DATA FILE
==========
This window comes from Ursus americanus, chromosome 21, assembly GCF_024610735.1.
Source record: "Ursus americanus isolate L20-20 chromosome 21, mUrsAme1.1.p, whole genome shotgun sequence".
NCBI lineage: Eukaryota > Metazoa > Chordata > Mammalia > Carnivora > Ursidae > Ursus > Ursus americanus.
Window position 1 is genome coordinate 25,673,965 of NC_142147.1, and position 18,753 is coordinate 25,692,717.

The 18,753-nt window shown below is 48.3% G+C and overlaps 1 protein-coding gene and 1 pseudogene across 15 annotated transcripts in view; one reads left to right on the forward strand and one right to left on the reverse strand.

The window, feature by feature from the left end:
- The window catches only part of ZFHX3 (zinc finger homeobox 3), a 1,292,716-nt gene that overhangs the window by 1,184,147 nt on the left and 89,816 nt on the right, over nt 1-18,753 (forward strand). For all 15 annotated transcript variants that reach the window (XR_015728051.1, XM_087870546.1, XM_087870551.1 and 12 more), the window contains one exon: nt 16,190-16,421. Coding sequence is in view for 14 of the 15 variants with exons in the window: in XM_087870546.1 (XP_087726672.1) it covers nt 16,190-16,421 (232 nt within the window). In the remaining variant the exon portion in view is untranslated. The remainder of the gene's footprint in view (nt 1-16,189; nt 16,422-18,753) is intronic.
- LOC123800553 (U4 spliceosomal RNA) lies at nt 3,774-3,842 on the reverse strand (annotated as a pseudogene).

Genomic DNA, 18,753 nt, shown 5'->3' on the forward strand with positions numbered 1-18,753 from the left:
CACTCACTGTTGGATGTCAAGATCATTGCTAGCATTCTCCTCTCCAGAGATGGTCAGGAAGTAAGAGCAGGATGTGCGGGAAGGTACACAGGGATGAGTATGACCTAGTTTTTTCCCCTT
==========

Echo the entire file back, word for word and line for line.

This window comes from Ursus americanus, chromosome 21, assembly GCF_024610735.1.
Source record: "Ursus americanus isolate L20-20 chromosome 21, mUrsAme1.1.p, whole genome shotgun sequence".
NCBI lineage: Eukaryota > Metazoa > Chordata > Mammalia > Carnivora > Ursidae > Ursus > Ursus americanus.
Window position 1 is genome coordinate 25,673,965 of NC_142147.1, and position 18,753 is coordinate 25,692,717.

The 18,753-nt window shown below is 48.3% G+C and overlaps 1 protein-coding gene and 1 pseudogene across 15 annotated transcripts in view; one reads left to right on the forward strand and one right to left on the reverse strand.

The window, feature by feature from the left end:
- The window catches only part of ZFHX3 (zinc finger homeobox 3), a 1,292,716-nt gene that overhangs the window by 1,184,147 nt on the left and 89,816 nt on the right, over nt 1-18,753 (forward strand). For all 15 annotated transcript variants that reach the window (XR_015728051.1, XM_087870546.1, XM_087870551.1 and 12 more), the window contains one exon: nt 16,190-16,421. Coding sequence is in view for 14 of the 15 variants with exons in the window: in XM_087870546.1 (XP_087726672.1) it covers nt 16,190-16,421 (232 nt within the window). In the remaining variant the exon portion in view is untranslated. The remainder of the gene's footprint in view (nt 1-16,189; nt 16,422-18,753) is intronic.
- LOC123800553 (U4 spliceosomal RNA) lies at nt 3,774-3,842 on the reverse strand (annotated as a pseudogene).

Genomic DNA, 18,753 nt, shown 5'->3' on the forward strand with positions numbered 1-18,753 from the left:
CACTCACTGTTGGATGTCAAGATCATTGCTAGCATTCTCCTCTCCAGAGATGGTCAGGAAGTAAGAGCAGGATGTGCGGGAAGGTACACAGGGATGAGTATGACCTAGTTTTTTCCCCTT